Mohamed Hashim Hussein at the Ramadan Bazaar selling grilled tuna Foto Bernama

Yellowfin Tuna Made Affordable To Malaysians

By Melati Mohd Ariff

KUALA LUMPUR (Bernama) -- Today's Ramadan bazaars sell more than the usual fare that we expect to find during the fasting month. Stalls today sell more than just traditional kuih, murtabak, popiah or rice dishes.

The writer chanced upon a stall at the Setiawangsa Ramadan bazaar selling coal-grilled chilli-coated fish wrapped in banana leaf.

The sign hanging under the stall's blue tent says "IKAN TUNA BAKAR RM6.00" (Grilled Tuna RM6.00).

The stall is one of the marketing strategies of Borneo YellowFin Tuna Sdn Bhd to promote the fish to the local market.

"We have been actively promoting the fish since eight months ago. We are also selling fresh yellowfin tuna at TS-04 of the Taman Tun Dr Ismail (TTDI) Wet Market.

"From time to time we are also promoting food using fresh tuna fillet such as nasi lemak with tuna rendang, fish balls, burger, kebab and salad," said Mohamed Hashim Hussein, the company's marketing director.

He told Bernama that the company had proposed to AEON Big in MidValley to market the yellowfin tuna at the supermarket.

"We hope that after Hari Raya, customers will be able to buy our tuna at the supermarket," he said.

The company has also applied to the Kuala Lumpur City Hall (DBKL) to open up a stall as Medan Selera Setiawangsa selling various tuna-based dishes, particularly grilled tuna.

PROMOTIONAL PRICE

The tuna fish industry has long flourished in ASEAN countries like the Philippines, Thailand, Indonesia and Singapore.

In fact, the level of health and longevity of the Japanese people has been associated with their love for tuna.

"The Japanese love the bluefin tuna caught in the Indian Ocean, but as the species is icreasingly becoming rare they have come to accept the yellowfin tuna.

"This is indeed good news for us," said Mohamed Hashim.

Tuna is typically expensive, with prices reaching up to hundreds of ringgit per kilogramme.

However, with Borneo YellowFin Tuna marketing the fish in the local market, its price has become as affordable as the red snapper, grouper and mackerel.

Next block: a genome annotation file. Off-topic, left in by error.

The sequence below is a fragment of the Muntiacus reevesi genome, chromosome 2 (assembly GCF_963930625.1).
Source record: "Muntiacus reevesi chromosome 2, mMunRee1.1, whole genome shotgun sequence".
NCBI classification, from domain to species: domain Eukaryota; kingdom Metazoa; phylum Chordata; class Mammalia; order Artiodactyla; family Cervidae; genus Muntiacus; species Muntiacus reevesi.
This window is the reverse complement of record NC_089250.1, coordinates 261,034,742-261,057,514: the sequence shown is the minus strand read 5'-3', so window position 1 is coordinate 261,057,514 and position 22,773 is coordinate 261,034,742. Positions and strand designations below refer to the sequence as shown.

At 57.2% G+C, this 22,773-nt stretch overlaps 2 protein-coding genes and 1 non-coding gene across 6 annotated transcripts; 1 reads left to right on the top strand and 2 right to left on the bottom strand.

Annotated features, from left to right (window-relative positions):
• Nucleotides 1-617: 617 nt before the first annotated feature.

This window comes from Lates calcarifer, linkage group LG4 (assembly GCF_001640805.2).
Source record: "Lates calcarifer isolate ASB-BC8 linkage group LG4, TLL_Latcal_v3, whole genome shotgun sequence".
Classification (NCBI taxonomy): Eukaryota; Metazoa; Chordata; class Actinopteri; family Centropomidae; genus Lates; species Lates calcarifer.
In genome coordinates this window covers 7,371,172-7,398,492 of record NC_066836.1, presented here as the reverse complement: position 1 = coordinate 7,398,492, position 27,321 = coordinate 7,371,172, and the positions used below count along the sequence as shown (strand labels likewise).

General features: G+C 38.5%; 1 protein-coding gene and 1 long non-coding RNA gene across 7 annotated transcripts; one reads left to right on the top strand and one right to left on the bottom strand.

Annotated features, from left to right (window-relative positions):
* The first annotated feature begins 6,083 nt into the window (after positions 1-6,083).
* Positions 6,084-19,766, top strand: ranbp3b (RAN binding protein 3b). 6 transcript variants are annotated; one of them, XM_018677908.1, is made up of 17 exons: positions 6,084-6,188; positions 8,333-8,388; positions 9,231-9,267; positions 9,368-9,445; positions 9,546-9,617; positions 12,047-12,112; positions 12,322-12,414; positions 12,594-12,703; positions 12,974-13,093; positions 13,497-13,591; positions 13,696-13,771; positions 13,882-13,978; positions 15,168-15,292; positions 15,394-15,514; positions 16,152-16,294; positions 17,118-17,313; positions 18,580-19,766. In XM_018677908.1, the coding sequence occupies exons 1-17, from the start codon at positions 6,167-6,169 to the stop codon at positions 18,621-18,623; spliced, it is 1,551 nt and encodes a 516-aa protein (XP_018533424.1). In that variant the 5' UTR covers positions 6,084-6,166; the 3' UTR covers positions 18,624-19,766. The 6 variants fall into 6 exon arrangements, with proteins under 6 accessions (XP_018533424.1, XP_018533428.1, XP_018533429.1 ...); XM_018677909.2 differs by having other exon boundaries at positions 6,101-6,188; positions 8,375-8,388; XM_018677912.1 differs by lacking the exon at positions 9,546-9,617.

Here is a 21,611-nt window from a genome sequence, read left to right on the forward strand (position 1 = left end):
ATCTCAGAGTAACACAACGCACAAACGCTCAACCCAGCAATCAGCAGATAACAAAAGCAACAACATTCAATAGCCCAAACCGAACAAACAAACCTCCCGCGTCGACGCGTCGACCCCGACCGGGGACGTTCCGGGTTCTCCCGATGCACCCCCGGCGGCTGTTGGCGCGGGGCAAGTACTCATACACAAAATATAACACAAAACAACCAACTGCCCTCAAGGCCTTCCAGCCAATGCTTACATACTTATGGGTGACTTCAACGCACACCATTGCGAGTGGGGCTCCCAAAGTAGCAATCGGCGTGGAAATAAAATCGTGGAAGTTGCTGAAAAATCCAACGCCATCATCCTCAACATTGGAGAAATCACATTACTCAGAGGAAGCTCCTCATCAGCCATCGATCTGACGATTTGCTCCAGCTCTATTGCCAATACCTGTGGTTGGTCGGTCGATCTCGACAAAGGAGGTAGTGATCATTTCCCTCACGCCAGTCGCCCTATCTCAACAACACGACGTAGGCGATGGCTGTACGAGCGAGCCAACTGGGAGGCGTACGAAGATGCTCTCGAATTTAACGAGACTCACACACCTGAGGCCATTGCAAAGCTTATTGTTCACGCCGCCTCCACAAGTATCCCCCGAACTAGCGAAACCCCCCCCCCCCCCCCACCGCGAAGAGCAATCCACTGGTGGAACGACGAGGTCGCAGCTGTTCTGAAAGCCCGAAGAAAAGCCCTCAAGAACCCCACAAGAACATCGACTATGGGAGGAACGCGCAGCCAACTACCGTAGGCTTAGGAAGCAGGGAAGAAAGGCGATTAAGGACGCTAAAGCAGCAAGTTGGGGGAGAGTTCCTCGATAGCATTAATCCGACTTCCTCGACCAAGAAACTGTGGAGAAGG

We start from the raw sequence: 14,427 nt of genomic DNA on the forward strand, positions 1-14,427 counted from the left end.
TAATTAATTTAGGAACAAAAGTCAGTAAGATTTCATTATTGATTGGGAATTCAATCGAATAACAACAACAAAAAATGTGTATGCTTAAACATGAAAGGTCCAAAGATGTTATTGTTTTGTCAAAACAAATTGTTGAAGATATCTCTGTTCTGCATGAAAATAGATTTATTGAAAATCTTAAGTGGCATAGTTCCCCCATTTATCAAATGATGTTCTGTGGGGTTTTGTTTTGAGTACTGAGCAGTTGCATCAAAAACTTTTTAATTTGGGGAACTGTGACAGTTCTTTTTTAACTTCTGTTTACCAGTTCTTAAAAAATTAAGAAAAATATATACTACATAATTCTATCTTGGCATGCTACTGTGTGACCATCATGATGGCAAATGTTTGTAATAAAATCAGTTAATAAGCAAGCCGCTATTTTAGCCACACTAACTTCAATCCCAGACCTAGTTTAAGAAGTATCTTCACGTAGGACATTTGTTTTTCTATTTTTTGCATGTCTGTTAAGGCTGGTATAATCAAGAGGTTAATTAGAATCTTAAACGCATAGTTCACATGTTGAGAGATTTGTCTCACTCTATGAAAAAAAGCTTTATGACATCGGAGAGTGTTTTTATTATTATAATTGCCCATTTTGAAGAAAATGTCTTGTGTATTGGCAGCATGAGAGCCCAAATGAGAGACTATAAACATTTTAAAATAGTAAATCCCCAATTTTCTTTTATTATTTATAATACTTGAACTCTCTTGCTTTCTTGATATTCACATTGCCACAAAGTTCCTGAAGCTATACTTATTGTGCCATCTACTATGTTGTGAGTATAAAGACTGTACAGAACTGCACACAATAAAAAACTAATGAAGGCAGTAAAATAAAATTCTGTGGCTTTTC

The company is currently marketing the high quality yellowfin tuna at a promotional price of between RM30 and RM59 per kg.

"We want everyone to be able to enjoy the taste and benefits of fresh tuna. The fish has a high content of Omega-3 fatty acids which promotes heart health and reduces anxiety and depression," said Mohamed Hashim.

FISHING FOR TUNA

Malaysia's yellowfin tuna is caught in the Sulawesi Sea near the Mabul islands in Sipadan and off Semporna, Sabah.

Mohamed Hashim said the company used Mabul Island as its port of call with nearly 99 per cent of the island residents involved in the fishing trade.

Mabul Island is around an hour's journey from Semporna town by boat and is also near to the popular island getaway, Sipadan.

"Some 400 families reside on Mabul Island and depend on yellowfin tuna fishing activities for their livelihood.

"Besides catching the fish ourselves, we also buy from the fishermen on the island," said Mohamed Hashim.

He said the tuna is usually bought from fishermen while at sea.

"We pay cash, on the spot. The fishermen used to sell to other parties who sometimes delayed payment. We have also taught them the proper ways of catching and processing yellowfun tuna. These are among the ways we are helping them," he explained.

The methods of catching and processing the fish have to be done carefully to preserve its quality and freshness.

Mohamed Hashim said the company initially spent a lot of time studying both methods in the Philippines, which has a developed tuna industry.

He revealed that while the fishermen on Mabul Island have been fishermen for decades, many were still unaware of the most efficient method of catching and processing the fish to maintain its quality.

"The handling of tuna is a critical process.

"I hear the Japanese are even willing to divorce their wives over mistakes in storing and cooking tuna. Such is their appreciation of the fish," he said.

MAINTAINING FRESHNESS

Several steps need to be taken to ensure the freshness of tuna.

Medium-sized fish that are meant for delivery to Kuala Lumpur would be packed in polystyrene boxes while the big fish (up to 80kg) would be packed in special boxes to Tawau and transported to KL by flight.

"We place ice gel packs inside and on the fish," said Mohamed Hashim.

Every delivery to KL comprises between 800kg and a tonne of yellowfin tuna.

The company also sells at the Selayang Wholesale Market.

"We hope to expand the sales to Penang, Perak, Pahang and Johor.

"We are also planning to supply the fish to food courts around KL, Petaling Jaya and Shah Alam," he said.

ENVIRONMENTALLY CONCERNED

To ensure a continuous supply of the fish, Borneo YellowFin Tuna has taken several steps including abiding to the regulations stipulated by the World Wide Fund for Nature (WWF).

According to Mohamed Hashim, among the steps are catching only yellowfin tuna that weighs above 20kg, as practiced in countries like the Philippines, Thailand and Indonesia.

"We also tell this to the fishermen who sell their bounty to us.

"It's a win-win strategy that benefits all and our nation's small tuna industry," said Mohamed Hashim, adding that the yellowfin tuna caught in the waters off Mabul Island can reach up to 100kg in size.

-- BERNAMA